In the commonwealth of Pennsylvania, a second-time driving under the influence (DUI) conviction involves more serious penalties than a first offense, including a higher fine. Typically, a DUI carries jail time, which certain first DUIs may not, and an offender will be required to install an ignition interlock device (IID) after a second DUI. An individual charged with a second DUI will not be eligible to get an Occupational Limited License (OLL) or to participate in a Accelerated Rehabilitative Disposition (ARD) program. These options are available only to first-time offenders.
Three Levels of DUI Charges in Pennsylvania
Pennsylvania has three levels of DUI: general impairment for a DUI involving a blood alcohol concentration (BAC) of 0.08 to 0.099 percent; high BAC for a DUI involving a BAC level of 0.10 to 0.159 percent; and highest BAC for a DUI involving a BAC level of 0.16 percent or more.
Penalties for a Second DUI
The penalties for a second general impairment DUI include five days to six months of incarceration; a fine between $300 and $2,500; one-year driver’s license suspension; alcohol highway safety school; treatment when ordered by the court; and installation of an ignition interlock device (IID) for one year.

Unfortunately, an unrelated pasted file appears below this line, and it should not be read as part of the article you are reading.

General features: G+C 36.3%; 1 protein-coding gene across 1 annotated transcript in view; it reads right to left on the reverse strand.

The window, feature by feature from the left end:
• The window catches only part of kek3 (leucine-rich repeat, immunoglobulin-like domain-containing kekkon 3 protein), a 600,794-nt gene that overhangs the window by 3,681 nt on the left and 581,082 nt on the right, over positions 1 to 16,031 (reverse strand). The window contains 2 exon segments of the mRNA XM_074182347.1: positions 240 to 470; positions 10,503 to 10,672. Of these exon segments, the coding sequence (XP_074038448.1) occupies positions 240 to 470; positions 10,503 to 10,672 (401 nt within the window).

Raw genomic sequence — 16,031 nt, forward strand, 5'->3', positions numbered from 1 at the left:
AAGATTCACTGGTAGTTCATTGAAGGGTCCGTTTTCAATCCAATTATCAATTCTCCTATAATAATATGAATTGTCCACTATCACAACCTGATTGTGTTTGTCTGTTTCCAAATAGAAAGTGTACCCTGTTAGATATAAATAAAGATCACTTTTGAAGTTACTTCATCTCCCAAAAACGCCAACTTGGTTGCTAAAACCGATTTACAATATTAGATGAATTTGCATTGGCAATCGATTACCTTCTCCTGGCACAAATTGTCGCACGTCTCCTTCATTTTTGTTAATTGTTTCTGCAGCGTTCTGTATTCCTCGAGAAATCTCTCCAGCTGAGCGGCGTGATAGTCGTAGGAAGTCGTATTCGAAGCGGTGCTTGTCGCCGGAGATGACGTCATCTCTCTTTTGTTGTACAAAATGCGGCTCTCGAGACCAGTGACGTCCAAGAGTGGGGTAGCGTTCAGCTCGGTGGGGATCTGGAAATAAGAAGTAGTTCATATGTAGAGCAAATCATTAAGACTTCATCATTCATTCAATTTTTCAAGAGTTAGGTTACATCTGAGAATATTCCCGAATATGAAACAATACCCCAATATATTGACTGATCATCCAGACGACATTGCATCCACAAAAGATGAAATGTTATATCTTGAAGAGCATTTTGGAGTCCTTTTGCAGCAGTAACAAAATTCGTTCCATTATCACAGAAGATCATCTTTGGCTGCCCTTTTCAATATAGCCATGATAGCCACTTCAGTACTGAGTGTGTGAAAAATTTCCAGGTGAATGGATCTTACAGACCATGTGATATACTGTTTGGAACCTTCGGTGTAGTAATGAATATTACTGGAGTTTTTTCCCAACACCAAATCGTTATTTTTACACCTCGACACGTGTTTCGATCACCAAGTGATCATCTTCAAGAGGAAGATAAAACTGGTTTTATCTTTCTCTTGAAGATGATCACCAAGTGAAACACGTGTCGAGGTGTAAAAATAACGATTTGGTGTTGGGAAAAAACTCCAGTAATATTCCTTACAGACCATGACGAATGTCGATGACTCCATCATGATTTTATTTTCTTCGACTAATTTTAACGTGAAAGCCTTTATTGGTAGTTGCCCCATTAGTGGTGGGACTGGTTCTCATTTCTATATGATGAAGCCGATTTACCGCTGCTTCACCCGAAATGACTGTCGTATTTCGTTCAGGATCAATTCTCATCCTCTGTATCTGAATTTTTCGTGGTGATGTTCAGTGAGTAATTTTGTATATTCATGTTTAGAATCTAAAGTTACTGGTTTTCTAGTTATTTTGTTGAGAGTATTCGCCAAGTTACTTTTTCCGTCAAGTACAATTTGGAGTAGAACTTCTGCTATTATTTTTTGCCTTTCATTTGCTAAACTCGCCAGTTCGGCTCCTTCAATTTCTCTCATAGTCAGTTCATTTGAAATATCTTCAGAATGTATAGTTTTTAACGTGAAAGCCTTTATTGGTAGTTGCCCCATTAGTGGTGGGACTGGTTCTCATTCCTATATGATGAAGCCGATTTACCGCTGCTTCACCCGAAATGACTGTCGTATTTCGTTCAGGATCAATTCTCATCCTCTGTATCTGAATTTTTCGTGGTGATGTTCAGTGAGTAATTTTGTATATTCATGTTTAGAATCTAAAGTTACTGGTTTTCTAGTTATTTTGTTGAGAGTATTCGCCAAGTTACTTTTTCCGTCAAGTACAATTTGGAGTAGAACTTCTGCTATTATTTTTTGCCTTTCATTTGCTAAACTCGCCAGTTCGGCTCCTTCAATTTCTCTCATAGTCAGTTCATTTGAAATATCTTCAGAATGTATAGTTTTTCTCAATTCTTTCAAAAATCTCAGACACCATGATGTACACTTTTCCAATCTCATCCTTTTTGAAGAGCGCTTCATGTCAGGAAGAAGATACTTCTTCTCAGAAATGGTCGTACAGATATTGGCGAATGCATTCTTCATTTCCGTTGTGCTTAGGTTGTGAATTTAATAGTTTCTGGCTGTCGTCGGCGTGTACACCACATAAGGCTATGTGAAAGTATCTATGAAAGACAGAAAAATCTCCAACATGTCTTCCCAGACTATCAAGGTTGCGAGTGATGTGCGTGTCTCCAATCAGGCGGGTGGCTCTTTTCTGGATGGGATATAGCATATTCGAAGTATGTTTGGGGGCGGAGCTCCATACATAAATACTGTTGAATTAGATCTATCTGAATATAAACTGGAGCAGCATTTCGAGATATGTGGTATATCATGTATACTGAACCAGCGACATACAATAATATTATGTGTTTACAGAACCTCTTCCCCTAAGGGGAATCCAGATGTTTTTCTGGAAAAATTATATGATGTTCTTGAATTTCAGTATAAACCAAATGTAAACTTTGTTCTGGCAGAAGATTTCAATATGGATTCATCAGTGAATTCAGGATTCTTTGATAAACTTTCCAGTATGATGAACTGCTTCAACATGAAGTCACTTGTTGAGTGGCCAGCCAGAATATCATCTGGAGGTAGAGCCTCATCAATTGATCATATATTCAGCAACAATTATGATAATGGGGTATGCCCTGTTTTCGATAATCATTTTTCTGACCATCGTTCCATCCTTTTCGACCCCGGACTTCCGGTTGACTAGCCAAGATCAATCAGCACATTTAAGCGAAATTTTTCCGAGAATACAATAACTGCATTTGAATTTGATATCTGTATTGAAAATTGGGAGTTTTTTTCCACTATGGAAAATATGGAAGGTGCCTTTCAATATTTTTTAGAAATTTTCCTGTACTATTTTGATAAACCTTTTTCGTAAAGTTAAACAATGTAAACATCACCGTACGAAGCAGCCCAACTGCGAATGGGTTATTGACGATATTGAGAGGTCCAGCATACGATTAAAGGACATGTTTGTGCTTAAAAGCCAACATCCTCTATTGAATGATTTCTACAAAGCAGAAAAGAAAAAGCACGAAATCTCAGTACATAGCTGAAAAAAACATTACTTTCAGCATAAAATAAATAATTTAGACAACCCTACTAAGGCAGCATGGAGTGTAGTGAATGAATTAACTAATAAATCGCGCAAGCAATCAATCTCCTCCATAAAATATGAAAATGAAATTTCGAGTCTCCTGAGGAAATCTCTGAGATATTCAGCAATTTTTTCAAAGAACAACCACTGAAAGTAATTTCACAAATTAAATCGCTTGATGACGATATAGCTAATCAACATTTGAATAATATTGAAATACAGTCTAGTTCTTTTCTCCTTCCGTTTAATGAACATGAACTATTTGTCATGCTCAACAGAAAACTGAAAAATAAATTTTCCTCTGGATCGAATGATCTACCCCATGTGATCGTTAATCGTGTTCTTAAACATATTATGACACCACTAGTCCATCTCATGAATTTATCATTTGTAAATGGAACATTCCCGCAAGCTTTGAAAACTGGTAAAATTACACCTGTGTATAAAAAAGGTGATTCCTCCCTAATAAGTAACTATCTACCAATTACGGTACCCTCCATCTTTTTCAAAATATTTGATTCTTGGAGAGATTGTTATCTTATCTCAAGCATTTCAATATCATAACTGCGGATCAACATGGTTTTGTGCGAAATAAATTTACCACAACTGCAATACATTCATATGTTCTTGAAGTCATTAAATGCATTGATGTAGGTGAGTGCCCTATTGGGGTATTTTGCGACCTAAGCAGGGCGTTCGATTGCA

Penalties for a second high BAC DUI include 30 days to six months of incarceration; a fine between $750 and $5,000; one-year driver’s license suspension; alcohol highway safety school; treatment when ordered; and installation of an IID for one year.
Penalties for a second highest BAC DUI include 90 days to five years incarceration; a fine between $1,500 and $10,000; 18-month license suspension; alcohol highway safety school; treatment when ordered; and installation of an IID for one year.
Additional Penalties for a Second DUI
Additional penalties for a second DUI conviction of any level include: attendance and cost of a victim impact panel; community service hours; towing of the vehicle; impoundment of the vehicle; the cost of the IID; the cost of alcohol highway safety school; the cost of a substance abuse evaluation; and the cost of treatment, if ordered.
The Pennsylvania Look-back Period is 10 Years
Pennsylvania has a “look-back” period of 10 years for DUI offenses. A second DUI committed within 10 years of the date of the offense for which the defendant is being sentenced will count as a second DUI for penalties. A second DUI committed outside of 10 years will not carry as severe penalties, yet a defendant should not expect a lenient plea offer for a second DUI committed outside of 10 years.
A defendant charged with a second DUI committed outside of 10 years still is not eligible for an ARD program.
Second DUI Is a Misdemeanor
All three types of second DUIs are misdemeanors. A second general impairment DUI is an ungraded misdemeanor. This is a type of crime for which an offense-specific penalty can be assigned, according to Pennsylvania Consolidated Statutes (PCS) Chapter 38. A second high BAC is also an ungraded misdemeanor, and a second highest BAC is a first-degree misdemeanor, Pennsylvania’s most serious degree of misdemeanor.
If an individual has one prior DUI offense, a refusal of breath or chemical testing pursuant to a valid search warrant, a court order or any other basis permissible by the U.S. Constitution or the Pennsylvania Constitution, they will be charged with a first-degree misdemeanor.